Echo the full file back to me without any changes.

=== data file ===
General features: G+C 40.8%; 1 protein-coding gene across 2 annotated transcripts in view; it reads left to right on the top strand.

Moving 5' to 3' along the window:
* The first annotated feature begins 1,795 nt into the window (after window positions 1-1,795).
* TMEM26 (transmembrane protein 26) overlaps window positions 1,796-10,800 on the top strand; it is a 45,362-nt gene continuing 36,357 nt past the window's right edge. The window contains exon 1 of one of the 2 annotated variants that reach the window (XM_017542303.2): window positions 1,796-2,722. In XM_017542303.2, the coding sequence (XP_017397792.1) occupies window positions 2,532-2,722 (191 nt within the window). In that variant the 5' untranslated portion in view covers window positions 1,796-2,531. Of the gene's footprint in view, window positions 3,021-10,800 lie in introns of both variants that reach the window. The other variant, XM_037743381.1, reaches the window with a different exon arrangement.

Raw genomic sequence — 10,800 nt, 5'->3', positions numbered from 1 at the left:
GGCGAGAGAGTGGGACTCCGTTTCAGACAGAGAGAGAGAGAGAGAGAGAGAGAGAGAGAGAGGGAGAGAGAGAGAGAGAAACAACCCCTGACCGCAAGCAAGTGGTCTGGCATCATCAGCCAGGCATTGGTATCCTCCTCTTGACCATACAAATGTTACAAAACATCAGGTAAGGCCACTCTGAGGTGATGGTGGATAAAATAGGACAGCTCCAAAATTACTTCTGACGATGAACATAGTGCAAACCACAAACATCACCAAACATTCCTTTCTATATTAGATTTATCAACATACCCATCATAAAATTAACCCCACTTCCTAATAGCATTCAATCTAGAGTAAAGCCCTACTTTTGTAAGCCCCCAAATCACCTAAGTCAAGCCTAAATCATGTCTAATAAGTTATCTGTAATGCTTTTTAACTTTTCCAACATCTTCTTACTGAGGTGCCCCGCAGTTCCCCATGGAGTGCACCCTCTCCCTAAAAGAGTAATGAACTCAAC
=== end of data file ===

General features: G+C 40.8%; 1 protein-coding gene across 2 annotated transcripts in view; it reads left to right on the top strand.

Moving 5' to 3' along the window:
* The first annotated feature begins 1,795 nt into the window (after window positions 1-1,795).
* TMEM26 (transmembrane protein 26) overlaps window positions 1,796-10,800 on the top strand; it is a 45,362-nt gene continuing 36,357 nt past the window's right edge. The window contains exon 1 of one of the 2 annotated variants that reach the window (XM_017542303.2): window positions 1,796-2,722. In XM_017542303.2, the coding sequence (XP_017397792.1) occupies window positions 2,532-2,722 (191 nt within the window). In that variant the 5' untranslated portion in view covers window positions 1,796-2,531. Of the gene's footprint in view, window positions 3,021-10,800 lie in introns of both variants that reach the window. The other variant, XM_037743381.1, reaches the window with a different exon arrangement.

Raw genomic sequence — 10,800 nt, 5'->3', positions numbered from 1 at the left:
GGCGAGAGAGTGGGACTCCGTTTCAGACAGAGAGAGAGAGAGAGAGAGAGAGAGAGAGAGAGGGAGAGAGAGAGAGAGAAACAACCCCTGACCGCAAGCAAGTGGTCTGGCATCATCAGCCAGGCATTGGTATCCTCCTCTTGACCATACAAATGTTACAAAACATCAGGTAAGGCCACTCTGAGGTGATGGTGGATAAAATAGGACAGCTCCAAAATTACTTCTGACGATGAACATAGTGCAAACCACAAACATCACCAAACATTCCTTTCTATATTAGATTTATCAACATACCCATCATAAAATTAACCCCACTTCCTAATAGCATTCAATCTAGAGTAAAGCCCTACTTTTGTAAGCCCCCAAATCACCTAAGTCAAGCCTAAATCATGTCTAATAAGTTATCTGTAATGCTTTTTAACTTTTCCAACATCTTCTTACTGAGGTGCCCCGCAGTTCCCCATGGAGTGCACCCTCTCCCTAAAAGAGTAATGAACTCAAC